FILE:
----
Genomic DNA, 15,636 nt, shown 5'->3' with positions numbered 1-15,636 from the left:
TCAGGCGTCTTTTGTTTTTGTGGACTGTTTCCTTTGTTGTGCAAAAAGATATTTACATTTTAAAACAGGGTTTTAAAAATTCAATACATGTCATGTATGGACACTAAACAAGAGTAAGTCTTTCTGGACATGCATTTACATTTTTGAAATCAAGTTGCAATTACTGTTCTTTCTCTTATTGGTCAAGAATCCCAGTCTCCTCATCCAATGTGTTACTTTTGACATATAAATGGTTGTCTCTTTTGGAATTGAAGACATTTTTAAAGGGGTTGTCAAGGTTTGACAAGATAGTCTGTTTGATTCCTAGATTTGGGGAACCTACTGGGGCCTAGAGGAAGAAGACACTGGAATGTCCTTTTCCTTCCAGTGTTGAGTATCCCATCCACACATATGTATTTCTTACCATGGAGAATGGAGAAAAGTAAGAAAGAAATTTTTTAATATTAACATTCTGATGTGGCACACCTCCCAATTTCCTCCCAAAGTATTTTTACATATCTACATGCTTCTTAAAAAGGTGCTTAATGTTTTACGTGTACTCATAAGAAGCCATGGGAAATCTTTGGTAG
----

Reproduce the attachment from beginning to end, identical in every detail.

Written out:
Genomic DNA, 15,636 nt, shown 5'->3' with positions numbered 1-15,636 from the left:
TCAGGCGTCTTTTGTTTTTGTGGACTGTTTCCTTTGTTGTGCAAAAAGATATTTACATTTTAAAACAGGGTTTTAAAAATTCAATACATGTCATGTATGGACACTAAACAAGAGTAAGTCTTTCTGGACATGCATTTACATTTTTGAAATCAAGTTGCAATTACTGTTCTTTCTCTTATTGGTCAAGAATCCCAGTCTCCTCATCCAATGTGTTACTTTTGACATATAAATGGTTGTCTCTTTTGGAATTGAAGACATTTTTAAAGGGGTTGTCAAGGTTTGACAAGATAGTCTGTTTGATTCCTAGATTTGGGGAACCTACTGGGGCCTAGAGGAAGAAGACACTGGAATGTCCTTTTCCTTCCAGTGTTGAGTATCCCATCCACACATATGTATTTCTTACCATGGAGAATGGAGAAAAGTAAGAAAGAAATTTTTTAATATTAACATTCTGATGTGGCACACCTCCCAATTTCCTCCCAAAGTATTTTTACATATCTACATGCTTCTTAAAAAGGTGCTTAATGTTTTACGTGTACTCATAAGAAGCCATGGGAAATCTTTGGTAG